I had even forgotten him. Do you know Vronsky? I made his acquaintance in Tver when I was there on official business, and he came there for the levy of recruits. Fearfully rich, handsome, great connections, an aide-de-camp, and with all that a very nice, good-natured fellow. And immediately he recollected his brother Nikolay and how hateful he was to have been able to forget him. Come, tell me how are you getting on? Now his whole soul was full of remorse that he had begun this conversation with Stepan Arkadyevitch.
A feeling such as his was profaned by talk of the rivalry of some Petersburg officer, of the suppositions and the counsels of Stepan Arkadyevitch. Things are in a bad way with me, very bad. You know to me all women are divided into two classes Christ would never have said those words if He had known how they would be abused.
Of all the Gospel those words are the only ones remembered.
I have a loathing for fallen women. But to deny the facts is no answer. What are you to do?
Unhappy In Its Own Way: An Anna Karenina Study Guide
How are you to act? And this is why. To my mind, love Some men only understand one sort, and some only the other. And those who only know the non-platonic love have no need to talk of tragedy. In such love there can be no sort of tragedy.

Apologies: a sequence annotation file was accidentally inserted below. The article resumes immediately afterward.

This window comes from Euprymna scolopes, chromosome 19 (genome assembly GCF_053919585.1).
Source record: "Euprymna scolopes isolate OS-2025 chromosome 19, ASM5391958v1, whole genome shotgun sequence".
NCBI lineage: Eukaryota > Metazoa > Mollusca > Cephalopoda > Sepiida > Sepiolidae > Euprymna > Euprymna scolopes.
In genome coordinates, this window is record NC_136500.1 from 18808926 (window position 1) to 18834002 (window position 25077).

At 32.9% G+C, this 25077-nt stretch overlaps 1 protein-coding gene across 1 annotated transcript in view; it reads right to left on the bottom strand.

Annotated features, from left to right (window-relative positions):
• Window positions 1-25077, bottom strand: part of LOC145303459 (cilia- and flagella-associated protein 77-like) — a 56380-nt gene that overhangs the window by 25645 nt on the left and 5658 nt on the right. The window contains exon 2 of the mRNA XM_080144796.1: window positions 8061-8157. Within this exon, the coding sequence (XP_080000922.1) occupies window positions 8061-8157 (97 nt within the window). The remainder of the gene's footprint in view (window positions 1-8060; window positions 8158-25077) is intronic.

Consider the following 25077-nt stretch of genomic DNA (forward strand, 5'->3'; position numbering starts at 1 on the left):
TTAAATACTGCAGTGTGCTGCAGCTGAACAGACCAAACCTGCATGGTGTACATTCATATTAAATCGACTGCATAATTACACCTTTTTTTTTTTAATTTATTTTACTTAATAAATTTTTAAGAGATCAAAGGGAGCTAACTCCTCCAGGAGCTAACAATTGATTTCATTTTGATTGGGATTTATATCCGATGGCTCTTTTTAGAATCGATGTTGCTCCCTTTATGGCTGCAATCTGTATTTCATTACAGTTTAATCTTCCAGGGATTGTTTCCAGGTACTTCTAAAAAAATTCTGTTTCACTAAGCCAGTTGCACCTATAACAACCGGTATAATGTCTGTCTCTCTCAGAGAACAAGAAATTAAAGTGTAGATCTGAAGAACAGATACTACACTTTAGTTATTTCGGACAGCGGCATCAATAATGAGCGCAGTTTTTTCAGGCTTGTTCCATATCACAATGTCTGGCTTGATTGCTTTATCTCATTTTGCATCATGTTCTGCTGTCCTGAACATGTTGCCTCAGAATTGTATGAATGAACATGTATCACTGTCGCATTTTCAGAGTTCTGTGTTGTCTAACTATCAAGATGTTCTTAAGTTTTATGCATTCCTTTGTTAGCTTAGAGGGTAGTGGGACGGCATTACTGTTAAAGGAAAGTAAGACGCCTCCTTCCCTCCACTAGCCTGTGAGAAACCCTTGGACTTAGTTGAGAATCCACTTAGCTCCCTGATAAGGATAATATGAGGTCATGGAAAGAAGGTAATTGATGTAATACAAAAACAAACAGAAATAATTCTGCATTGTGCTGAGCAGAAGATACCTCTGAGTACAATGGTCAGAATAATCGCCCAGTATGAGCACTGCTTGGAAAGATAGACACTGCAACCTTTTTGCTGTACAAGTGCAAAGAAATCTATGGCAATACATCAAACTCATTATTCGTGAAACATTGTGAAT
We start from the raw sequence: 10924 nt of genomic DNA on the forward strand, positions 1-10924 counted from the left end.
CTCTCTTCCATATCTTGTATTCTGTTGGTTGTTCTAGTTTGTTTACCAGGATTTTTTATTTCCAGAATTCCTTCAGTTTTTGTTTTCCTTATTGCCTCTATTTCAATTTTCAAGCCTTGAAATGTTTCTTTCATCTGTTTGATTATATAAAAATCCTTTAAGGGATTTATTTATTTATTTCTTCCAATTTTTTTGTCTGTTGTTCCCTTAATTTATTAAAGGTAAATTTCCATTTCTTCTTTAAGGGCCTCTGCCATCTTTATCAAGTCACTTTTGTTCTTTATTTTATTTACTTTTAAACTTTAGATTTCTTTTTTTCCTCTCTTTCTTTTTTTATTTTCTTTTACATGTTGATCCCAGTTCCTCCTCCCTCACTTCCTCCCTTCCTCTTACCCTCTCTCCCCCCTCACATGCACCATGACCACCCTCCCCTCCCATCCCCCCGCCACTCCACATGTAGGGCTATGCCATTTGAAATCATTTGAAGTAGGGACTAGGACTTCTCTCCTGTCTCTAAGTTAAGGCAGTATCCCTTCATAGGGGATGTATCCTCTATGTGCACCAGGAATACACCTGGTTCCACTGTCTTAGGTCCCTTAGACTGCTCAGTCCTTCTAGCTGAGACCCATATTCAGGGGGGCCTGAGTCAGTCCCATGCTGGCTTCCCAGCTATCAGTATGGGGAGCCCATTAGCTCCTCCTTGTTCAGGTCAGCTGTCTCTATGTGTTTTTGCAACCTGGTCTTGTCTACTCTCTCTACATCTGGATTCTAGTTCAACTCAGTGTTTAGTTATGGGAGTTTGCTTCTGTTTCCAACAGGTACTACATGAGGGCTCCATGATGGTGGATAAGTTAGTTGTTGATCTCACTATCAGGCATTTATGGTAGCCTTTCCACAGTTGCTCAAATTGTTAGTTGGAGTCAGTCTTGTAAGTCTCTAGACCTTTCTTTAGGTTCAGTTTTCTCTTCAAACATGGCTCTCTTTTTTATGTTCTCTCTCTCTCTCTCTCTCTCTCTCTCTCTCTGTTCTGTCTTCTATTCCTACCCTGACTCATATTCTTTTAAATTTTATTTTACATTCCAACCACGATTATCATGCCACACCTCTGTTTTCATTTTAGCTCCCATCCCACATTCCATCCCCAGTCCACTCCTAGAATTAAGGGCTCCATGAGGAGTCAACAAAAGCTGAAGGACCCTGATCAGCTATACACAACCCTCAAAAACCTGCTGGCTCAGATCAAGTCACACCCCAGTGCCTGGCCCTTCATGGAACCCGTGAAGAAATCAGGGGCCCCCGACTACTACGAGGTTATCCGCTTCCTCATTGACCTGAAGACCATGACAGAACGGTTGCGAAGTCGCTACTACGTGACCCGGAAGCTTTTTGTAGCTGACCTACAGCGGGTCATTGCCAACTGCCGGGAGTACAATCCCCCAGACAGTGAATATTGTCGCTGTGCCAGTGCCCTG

Reading on different devices
And in platonic love there can be no tragedy, because in that love all is clear and pure, because At that instant Levin recollected his own sins and the inner conflict he had lived through. And he added unexpectedly:. Very likely All the variety, all the charm, all the beauty of life is made up of light and shadow. Levin sighed and made no reply. He was thinking of his own affairs, and did not hear Oblonsky. And suddenly both of them felt that though they were friends, though they had been dining and drinking together, which should have drawn them closer, yet each was thinking only of his own affairs, and they had nothing to do with one another.
Oblonsky had more than once experienced this extreme sense of aloofness, instead of intimacy, coming on after dinner, and he knew what to do in such cases. And at once in the conversation with the aide-de-camp Oblonsky had a sense of relaxation and relief after the conversation with Levin, which always put him to too great a mental and spiritual strain. The young Princess Kitty Shtcherbatskaya was eighteen. It was the first winter that she had been out in the world. Her success in society had been greater than that of either of her elder sisters, and greater even than her mother had anticipated.